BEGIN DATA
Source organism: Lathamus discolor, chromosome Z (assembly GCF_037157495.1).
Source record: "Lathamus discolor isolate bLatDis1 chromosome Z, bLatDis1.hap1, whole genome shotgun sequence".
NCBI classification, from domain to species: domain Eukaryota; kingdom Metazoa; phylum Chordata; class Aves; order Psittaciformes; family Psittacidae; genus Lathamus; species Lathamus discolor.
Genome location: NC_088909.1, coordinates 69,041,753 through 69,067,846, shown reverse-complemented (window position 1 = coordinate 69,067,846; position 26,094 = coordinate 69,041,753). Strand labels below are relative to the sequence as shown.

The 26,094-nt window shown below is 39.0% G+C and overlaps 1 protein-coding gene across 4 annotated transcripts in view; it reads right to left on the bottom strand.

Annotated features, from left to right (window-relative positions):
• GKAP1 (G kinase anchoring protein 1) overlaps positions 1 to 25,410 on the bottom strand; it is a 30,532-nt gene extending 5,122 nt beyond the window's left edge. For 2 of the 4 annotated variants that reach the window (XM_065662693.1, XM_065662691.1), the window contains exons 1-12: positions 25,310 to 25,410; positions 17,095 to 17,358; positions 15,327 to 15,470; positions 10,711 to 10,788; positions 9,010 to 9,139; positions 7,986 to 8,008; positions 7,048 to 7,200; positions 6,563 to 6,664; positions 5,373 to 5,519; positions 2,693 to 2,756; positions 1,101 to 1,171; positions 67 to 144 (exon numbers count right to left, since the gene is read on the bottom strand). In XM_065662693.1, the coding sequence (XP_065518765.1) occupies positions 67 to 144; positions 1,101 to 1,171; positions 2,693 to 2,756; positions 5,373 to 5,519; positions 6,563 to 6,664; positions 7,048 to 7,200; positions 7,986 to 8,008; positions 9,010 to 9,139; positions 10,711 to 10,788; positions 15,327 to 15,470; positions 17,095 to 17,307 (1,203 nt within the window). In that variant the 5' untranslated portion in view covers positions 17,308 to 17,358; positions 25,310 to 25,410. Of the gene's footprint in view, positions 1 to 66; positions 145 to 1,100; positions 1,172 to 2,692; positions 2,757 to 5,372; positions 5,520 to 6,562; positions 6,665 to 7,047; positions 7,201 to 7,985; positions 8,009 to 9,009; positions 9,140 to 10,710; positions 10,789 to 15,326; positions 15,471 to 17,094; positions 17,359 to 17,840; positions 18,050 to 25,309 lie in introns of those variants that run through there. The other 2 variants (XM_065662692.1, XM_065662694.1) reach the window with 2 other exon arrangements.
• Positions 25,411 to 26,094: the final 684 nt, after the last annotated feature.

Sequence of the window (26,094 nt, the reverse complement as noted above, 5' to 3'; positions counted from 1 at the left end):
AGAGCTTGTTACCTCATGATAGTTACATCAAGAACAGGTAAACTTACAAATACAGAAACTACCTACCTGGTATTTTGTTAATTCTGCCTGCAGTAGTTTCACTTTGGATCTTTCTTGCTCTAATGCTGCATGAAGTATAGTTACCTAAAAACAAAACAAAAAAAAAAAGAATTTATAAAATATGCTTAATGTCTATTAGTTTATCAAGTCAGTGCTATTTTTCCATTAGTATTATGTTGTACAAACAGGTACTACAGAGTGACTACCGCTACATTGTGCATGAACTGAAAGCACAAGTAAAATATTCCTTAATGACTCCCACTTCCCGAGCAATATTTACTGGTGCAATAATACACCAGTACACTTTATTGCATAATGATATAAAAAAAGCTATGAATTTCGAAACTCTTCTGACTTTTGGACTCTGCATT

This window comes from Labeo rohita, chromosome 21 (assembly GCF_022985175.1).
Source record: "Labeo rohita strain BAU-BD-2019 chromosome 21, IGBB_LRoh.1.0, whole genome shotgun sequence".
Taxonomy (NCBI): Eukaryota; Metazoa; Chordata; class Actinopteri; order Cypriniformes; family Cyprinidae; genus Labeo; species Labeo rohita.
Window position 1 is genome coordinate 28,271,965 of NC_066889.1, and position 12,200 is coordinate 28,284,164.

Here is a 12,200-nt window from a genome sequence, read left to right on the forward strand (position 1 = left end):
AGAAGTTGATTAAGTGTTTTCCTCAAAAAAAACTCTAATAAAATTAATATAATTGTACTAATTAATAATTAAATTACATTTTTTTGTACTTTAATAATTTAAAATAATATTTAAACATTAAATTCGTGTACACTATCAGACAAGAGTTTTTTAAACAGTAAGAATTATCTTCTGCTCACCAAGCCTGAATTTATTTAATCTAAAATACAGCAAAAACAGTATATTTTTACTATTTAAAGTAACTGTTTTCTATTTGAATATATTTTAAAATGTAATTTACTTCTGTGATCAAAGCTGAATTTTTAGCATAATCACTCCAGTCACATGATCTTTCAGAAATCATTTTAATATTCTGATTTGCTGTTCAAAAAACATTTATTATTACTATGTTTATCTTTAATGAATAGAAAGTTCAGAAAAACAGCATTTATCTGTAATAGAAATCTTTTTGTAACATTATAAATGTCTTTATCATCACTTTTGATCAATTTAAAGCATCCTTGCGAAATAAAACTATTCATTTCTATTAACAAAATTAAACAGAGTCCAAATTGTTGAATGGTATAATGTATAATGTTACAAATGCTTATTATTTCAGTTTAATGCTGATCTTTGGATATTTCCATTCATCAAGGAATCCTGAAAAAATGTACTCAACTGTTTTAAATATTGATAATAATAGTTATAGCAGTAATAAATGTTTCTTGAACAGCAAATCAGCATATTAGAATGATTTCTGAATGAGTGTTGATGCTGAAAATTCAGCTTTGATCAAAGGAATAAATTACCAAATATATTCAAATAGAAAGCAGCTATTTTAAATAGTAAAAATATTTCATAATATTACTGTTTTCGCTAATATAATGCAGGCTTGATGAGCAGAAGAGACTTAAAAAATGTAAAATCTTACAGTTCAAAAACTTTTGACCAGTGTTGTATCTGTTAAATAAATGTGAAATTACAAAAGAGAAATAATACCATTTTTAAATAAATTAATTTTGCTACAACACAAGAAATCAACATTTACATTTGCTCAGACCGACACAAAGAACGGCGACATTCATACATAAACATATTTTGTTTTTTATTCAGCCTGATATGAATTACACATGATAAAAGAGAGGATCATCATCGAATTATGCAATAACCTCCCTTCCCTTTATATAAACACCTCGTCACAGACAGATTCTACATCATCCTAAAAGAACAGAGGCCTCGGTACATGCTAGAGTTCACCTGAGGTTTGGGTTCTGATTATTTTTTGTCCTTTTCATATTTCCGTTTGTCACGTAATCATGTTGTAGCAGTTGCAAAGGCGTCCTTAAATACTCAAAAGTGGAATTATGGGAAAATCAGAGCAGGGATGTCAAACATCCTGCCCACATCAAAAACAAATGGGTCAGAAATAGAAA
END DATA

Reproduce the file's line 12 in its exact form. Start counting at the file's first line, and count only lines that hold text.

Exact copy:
Source record: "Labeo rohita strain BAU-BD-2019 chromosome 21, IGBB_LRoh.1.0, whole genome shotgun sequence".